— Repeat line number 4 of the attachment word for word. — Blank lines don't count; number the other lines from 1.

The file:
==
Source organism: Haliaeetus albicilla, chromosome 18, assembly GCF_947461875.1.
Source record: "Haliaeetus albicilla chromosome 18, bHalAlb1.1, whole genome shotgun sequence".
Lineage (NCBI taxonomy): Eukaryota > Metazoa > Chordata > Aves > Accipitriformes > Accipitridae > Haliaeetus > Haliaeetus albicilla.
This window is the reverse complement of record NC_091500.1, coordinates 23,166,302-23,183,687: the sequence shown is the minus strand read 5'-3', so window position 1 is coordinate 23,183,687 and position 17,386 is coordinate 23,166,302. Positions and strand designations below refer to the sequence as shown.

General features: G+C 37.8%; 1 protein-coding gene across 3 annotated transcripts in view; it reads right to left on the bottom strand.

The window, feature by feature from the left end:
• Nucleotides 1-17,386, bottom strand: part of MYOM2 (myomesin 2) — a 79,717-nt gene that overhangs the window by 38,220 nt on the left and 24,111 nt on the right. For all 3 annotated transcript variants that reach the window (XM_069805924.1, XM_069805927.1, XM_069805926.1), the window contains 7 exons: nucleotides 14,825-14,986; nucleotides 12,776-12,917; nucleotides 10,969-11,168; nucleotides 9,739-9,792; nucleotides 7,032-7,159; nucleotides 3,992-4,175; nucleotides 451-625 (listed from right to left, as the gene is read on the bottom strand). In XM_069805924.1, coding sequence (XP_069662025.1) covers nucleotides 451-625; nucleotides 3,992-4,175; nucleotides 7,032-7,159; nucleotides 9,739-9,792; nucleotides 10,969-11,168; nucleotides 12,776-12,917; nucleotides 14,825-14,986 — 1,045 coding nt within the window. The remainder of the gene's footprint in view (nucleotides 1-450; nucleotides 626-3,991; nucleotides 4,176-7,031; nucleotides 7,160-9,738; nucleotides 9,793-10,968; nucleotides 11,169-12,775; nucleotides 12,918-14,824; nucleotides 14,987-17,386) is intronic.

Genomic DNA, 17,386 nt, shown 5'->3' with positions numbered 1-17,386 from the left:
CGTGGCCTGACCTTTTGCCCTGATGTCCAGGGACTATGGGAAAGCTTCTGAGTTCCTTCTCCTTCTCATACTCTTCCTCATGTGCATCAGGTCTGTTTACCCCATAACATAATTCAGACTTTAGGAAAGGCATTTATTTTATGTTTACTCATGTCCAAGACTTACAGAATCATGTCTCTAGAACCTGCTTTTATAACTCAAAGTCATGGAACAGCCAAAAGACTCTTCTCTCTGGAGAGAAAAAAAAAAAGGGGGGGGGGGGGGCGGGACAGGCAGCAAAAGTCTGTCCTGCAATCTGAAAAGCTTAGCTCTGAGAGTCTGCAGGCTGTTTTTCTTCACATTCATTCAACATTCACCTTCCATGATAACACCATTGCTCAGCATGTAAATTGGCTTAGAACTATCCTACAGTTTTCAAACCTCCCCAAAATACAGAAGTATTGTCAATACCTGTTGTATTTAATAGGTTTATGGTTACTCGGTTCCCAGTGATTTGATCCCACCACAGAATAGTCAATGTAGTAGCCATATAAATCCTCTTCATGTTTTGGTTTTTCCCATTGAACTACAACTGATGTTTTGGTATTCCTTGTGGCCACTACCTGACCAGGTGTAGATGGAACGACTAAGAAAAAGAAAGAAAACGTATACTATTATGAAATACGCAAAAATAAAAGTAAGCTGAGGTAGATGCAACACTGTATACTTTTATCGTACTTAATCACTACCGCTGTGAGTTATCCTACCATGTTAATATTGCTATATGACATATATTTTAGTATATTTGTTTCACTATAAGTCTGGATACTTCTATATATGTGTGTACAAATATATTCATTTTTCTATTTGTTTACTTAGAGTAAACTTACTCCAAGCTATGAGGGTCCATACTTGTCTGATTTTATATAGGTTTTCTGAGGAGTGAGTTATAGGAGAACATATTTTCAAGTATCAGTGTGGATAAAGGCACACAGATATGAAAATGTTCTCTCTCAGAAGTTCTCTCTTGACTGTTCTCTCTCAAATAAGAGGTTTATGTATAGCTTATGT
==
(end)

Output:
This window is the reverse complement of record NC_091500.1, coordinates 23,166,302-23,183,687: the sequence shown is the minus strand read 5'-3', so window position 1 is coordinate 23,183,687 and position 17,386 is coordinate 23,166,302. Positions and strand designations below refer to the sequence as shown.